Kate Hanni, who became one of the nation's leading passenger advocates after her American Airlines flight was stuck on the tarmac at Austin-Bergstrom International Airport for more than nine hours in late 2006, says she consider Crites a hero for confronting the problem. The California real estate agent, who heads a coalition for passenger rights, works closely with the airport executive on a government task force to improve airport responses to passenger needs.

"He's on our side," Hanni says of Crites. But, while some airports "are doing a tremendous job," says Hanni, others "are ignoring it altogether." Among those that have a long way to go, she says, are smaller airports that have limited food services for stranded travelers.

The emergency measures implemented over the past year parallel a broader effort by airports to greatly diversify their concessions and offer a home-away-from-home environment to an increasingly mobile society.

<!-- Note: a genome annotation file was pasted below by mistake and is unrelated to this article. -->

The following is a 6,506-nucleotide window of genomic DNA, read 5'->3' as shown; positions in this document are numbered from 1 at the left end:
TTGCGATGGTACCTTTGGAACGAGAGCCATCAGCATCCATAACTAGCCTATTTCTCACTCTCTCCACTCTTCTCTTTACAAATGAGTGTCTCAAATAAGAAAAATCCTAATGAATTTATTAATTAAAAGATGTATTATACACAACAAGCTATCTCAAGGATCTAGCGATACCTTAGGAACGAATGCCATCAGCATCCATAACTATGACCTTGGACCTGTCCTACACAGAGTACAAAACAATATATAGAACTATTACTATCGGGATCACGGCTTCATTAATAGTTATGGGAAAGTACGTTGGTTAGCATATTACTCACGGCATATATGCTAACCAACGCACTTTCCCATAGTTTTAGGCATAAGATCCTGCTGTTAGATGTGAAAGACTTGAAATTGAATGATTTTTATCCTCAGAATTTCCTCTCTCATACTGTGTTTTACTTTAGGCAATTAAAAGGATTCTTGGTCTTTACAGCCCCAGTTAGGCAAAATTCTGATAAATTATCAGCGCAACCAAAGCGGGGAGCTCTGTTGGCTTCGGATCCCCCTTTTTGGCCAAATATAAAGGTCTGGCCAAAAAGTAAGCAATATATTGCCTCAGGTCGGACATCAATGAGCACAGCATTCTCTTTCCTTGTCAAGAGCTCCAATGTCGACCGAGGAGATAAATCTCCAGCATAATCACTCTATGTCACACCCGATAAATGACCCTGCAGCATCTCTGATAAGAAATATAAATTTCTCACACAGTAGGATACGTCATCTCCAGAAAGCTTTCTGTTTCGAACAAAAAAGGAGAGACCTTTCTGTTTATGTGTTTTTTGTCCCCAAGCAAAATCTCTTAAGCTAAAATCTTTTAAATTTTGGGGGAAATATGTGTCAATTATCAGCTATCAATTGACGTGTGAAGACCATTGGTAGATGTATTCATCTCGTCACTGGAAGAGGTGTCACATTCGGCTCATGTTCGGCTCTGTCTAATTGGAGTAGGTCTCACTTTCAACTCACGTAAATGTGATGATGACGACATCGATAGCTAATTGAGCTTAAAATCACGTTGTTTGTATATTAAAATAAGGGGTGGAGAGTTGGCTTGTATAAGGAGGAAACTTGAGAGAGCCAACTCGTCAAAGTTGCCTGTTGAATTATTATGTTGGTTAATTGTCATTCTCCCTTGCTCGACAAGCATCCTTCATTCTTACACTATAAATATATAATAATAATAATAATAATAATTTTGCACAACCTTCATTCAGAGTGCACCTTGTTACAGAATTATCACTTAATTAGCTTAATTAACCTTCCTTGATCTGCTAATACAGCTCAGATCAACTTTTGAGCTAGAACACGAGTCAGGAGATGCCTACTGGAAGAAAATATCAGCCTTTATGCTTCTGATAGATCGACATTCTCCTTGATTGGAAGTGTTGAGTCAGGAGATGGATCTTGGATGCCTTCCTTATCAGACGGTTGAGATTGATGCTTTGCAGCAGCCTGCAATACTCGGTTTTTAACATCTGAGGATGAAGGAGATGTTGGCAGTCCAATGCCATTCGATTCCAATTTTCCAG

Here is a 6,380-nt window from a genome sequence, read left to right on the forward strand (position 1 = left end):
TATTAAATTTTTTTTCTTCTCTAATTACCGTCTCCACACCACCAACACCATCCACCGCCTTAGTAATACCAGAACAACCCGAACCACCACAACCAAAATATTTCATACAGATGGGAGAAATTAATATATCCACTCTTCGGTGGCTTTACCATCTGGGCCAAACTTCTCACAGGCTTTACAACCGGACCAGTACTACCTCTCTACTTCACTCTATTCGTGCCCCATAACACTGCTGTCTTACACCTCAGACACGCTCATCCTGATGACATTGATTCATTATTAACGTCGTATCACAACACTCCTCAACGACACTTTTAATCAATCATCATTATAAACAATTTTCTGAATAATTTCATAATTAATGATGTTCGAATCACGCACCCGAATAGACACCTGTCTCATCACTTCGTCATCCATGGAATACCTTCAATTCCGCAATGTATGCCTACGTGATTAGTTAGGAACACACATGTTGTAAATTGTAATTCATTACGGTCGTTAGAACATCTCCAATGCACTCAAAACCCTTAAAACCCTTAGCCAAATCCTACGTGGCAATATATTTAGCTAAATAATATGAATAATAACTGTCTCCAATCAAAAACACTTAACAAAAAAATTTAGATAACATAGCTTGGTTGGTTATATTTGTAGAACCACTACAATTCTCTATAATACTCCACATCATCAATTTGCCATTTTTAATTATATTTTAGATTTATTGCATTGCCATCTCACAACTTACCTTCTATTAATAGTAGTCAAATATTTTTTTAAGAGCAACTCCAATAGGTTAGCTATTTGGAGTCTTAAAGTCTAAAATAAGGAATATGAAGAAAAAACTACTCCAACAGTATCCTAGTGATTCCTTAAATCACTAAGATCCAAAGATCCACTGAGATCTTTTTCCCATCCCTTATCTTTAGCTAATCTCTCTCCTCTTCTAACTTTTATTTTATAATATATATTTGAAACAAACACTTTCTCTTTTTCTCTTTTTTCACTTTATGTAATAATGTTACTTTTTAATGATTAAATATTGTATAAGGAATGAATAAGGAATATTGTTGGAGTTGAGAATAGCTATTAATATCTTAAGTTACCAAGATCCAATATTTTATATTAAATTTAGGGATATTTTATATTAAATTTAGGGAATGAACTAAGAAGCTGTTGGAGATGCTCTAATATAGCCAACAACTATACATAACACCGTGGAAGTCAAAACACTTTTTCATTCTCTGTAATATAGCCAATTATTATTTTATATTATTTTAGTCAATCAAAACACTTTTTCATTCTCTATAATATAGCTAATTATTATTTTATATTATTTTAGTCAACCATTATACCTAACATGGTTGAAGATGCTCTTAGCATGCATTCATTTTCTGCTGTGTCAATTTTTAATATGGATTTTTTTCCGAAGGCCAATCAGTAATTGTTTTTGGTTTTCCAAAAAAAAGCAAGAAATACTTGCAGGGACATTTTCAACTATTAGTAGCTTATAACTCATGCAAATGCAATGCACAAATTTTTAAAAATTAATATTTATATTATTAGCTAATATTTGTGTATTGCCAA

"People are spending more time at airports," said Debby McElroy, executive vice president at Airports Council International-North America, the umbrella organization for U.S. airports. "What airport management wants to do is make that experience as pleasant as possible."

Increasingly, airports have children play areas, game rooms, Internet connections, business centers, massage services, nail salons, DVD rentals and trendy restaurants that often reflect the local culture. Several have fitness centers and health clinics. At least four have pet hotels. Art exhibits grace numerous airports.